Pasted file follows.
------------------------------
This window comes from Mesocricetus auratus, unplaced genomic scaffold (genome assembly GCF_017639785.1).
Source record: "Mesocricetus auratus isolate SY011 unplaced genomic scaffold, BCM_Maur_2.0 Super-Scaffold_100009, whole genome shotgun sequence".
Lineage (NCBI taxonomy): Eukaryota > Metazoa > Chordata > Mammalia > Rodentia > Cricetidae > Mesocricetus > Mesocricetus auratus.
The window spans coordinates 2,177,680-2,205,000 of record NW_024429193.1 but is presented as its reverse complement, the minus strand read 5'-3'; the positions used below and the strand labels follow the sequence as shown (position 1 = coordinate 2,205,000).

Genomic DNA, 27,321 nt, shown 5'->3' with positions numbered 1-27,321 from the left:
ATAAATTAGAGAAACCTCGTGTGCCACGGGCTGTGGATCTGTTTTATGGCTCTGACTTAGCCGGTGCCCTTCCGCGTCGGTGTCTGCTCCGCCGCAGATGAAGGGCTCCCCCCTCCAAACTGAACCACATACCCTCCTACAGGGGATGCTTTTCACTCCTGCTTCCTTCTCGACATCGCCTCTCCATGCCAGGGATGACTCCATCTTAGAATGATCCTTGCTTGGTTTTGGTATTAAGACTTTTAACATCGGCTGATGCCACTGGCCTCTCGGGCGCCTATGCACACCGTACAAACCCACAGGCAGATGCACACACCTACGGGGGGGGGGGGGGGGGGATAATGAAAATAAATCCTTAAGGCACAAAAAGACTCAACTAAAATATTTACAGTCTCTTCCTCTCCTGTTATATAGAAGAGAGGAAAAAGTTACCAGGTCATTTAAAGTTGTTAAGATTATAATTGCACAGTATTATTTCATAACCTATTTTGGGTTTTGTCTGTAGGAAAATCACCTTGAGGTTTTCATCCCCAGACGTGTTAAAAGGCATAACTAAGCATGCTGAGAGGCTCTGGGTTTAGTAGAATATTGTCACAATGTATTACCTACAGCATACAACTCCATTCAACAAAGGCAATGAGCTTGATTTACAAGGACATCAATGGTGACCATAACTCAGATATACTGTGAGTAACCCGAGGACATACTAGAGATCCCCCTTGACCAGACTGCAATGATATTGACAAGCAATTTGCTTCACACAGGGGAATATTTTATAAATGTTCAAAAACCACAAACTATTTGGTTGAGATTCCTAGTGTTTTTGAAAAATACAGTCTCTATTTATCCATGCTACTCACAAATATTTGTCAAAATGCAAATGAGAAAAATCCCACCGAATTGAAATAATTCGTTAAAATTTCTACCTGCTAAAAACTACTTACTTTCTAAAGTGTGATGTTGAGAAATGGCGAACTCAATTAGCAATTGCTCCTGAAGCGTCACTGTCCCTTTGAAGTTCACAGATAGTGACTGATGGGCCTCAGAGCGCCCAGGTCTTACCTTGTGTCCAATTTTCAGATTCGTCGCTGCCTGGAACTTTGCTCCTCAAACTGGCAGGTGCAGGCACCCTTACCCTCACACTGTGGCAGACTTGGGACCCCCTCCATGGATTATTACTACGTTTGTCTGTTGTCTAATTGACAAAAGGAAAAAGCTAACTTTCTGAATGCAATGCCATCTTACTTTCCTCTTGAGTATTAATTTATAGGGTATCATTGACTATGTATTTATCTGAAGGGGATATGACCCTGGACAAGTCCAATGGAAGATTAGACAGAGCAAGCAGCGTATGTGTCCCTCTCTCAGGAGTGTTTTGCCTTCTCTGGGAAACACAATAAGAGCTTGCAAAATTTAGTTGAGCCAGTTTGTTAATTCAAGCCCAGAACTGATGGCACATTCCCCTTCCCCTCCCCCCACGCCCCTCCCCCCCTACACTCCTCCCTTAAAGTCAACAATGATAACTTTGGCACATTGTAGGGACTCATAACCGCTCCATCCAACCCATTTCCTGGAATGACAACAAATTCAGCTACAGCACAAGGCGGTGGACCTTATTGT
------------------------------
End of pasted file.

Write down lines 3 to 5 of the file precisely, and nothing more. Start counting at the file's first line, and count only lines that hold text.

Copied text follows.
Lineage (NCBI taxonomy): Eukaryota > Metazoa > Chordata > Mammalia > Rodentia > Cricetidae > Mesocricetus > Mesocricetus auratus.
The window spans coordinates 2,177,680-2,205,000 of record NW_024429193.1 but is presented as its reverse complement, the minus strand read 5'-3'; the positions used below and the strand labels follow the sequence as shown (position 1 = coordinate 2,205,000).

Genomic DNA, 27,321 nt, shown 5'->3' with positions numbered 1-27,321 from the left: